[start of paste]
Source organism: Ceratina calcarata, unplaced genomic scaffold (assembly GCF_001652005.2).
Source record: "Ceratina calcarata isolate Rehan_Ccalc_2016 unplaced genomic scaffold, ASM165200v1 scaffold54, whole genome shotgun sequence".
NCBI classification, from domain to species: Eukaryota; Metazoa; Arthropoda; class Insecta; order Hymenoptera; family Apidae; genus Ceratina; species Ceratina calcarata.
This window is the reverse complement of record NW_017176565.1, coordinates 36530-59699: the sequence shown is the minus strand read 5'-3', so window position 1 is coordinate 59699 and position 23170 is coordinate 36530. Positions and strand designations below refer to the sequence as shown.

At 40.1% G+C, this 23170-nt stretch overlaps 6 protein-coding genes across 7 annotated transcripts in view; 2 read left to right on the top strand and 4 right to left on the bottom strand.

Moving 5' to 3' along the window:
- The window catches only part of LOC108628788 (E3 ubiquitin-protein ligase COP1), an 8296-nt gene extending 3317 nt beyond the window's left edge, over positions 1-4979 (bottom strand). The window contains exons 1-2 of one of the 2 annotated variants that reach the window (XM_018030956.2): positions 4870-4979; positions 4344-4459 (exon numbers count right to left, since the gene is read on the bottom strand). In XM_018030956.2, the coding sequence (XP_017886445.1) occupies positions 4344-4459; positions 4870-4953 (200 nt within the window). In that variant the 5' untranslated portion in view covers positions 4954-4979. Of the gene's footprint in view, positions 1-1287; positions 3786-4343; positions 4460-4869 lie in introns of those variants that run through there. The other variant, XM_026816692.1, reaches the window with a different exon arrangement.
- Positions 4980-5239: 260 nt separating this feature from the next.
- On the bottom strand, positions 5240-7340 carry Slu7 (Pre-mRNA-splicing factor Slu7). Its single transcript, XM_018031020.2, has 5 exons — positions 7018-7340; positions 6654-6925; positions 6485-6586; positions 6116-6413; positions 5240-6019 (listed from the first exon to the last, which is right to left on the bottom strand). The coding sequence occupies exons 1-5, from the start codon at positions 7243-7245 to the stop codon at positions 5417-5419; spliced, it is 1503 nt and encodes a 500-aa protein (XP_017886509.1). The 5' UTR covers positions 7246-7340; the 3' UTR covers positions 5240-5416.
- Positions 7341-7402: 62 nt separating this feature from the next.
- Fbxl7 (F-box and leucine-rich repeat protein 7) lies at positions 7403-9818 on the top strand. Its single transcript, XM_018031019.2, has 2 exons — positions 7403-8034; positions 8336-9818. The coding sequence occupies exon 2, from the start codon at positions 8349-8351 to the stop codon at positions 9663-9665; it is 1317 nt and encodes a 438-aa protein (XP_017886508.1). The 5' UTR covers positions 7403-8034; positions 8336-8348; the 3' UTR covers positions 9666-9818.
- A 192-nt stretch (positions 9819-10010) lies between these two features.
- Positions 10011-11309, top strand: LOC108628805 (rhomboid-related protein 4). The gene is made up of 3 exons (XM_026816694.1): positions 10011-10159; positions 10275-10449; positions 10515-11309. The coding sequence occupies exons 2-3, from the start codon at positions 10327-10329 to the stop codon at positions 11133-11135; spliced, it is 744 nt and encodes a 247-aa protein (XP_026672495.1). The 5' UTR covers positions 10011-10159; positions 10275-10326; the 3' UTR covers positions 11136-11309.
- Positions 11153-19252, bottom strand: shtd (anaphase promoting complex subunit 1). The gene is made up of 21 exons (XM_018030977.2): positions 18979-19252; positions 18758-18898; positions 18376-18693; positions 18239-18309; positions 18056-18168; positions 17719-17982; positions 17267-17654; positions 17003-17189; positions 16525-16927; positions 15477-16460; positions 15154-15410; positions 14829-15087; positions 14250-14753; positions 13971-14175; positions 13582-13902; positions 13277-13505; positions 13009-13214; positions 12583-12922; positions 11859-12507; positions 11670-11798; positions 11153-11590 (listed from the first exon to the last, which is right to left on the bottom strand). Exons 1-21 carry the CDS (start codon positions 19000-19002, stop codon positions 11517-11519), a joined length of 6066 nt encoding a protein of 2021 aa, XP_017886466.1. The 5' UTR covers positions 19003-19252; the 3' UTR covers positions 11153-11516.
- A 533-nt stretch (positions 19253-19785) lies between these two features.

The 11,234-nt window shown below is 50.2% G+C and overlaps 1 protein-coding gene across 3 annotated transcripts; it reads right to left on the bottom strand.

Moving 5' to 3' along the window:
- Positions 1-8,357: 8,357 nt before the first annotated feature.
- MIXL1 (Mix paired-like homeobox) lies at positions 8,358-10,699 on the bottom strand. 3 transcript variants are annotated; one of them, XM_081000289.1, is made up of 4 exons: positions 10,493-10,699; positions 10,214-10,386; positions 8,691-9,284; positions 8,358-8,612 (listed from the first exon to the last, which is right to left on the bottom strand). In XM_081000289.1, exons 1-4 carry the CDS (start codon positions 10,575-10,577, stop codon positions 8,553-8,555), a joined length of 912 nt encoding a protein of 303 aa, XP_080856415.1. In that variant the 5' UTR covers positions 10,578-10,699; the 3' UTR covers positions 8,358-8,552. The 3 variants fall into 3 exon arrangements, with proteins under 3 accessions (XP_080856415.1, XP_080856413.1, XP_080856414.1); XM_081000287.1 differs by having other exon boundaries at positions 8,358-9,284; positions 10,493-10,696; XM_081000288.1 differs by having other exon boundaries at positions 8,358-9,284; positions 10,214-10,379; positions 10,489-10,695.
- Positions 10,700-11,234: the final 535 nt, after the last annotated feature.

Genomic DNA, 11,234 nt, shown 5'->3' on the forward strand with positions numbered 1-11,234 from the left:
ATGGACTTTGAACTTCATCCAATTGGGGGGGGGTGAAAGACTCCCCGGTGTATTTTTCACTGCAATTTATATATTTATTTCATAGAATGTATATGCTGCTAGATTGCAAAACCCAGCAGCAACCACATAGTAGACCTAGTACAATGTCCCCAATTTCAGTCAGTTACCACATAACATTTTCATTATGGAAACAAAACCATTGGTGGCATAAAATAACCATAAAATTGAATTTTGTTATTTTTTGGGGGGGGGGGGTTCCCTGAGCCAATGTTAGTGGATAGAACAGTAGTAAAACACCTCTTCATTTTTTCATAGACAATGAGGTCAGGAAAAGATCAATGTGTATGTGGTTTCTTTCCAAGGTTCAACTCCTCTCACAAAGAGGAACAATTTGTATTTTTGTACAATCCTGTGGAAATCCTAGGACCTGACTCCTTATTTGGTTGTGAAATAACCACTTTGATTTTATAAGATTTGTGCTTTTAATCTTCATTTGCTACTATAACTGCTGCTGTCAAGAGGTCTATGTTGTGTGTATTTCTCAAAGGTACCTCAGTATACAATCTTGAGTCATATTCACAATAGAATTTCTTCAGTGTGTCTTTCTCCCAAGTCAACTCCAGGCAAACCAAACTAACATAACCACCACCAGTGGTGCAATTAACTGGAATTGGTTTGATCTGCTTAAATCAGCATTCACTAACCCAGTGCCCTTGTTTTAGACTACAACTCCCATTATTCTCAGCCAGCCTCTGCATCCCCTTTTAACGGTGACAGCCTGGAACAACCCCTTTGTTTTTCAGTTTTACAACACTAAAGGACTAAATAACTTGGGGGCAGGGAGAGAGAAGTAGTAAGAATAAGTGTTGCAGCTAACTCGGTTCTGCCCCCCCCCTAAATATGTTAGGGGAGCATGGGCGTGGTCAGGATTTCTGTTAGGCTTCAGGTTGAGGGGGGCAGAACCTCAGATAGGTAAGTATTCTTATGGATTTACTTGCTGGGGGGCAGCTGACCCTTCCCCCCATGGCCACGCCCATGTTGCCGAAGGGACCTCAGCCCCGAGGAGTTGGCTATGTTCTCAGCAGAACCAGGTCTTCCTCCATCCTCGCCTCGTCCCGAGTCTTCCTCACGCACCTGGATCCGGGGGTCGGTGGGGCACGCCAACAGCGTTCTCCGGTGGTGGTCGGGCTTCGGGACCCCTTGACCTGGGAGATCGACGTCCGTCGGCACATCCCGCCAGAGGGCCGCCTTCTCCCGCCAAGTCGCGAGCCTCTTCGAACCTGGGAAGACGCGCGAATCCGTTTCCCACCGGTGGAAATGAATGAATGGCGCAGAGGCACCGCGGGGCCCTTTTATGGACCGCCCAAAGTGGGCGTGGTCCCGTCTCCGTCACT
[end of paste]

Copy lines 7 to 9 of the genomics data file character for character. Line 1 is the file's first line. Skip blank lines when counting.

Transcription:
- The window catches only part of LOC108628788 (E3 ubiquitin-protein ligase COP1), an 8296-nt gene extending 3317 nt beyond the window's left edge, over positions 1-4979 (bottom strand). The window contains exons 1-2 of one of the 2 annotated variants that reach the window (XM_018030956.2): positions 4870-4979; positions 4344-4459 (exon numbers count right to left, since the gene is read on the bottom strand). In XM_018030956.2, the coding sequence (XP_017886445.1) occupies positions 4344-4459; positions 4870-4953 (200 nt within the window). In that variant the 5' untranslated portion in view covers positions 4954-4979. Of the gene's footprint in view, positions 1-1287; positions 3786-4343; positions 4460-4869 lie in introns of those variants that run through there. The other variant, XM_026816692.1, reaches the window with a different exon arrangement.
- Positions 4980-5239: 260 nt separating this feature from the next.
- On the bottom strand, positions 5240-7340 carry Slu7 (Pre-mRNA-splicing factor Slu7). Its single transcript, XM_018031020.2, has 5 exons — positions 7018-7340; positions 6654-6925; positions 6485-6586; positions 6116-6413; positions 5240-6019 (listed from the first exon to the last, which is right to left on the bottom strand). The coding sequence occupies exons 1-5, from the start codon at positions 7243-7245 to the stop codon at positions 5417-5419; spliced, it is 1503 nt and encodes a 500-aa protein (XP_017886509.1). The 5' UTR covers positions 7246-7340; the 3' UTR covers positions 5240-5416.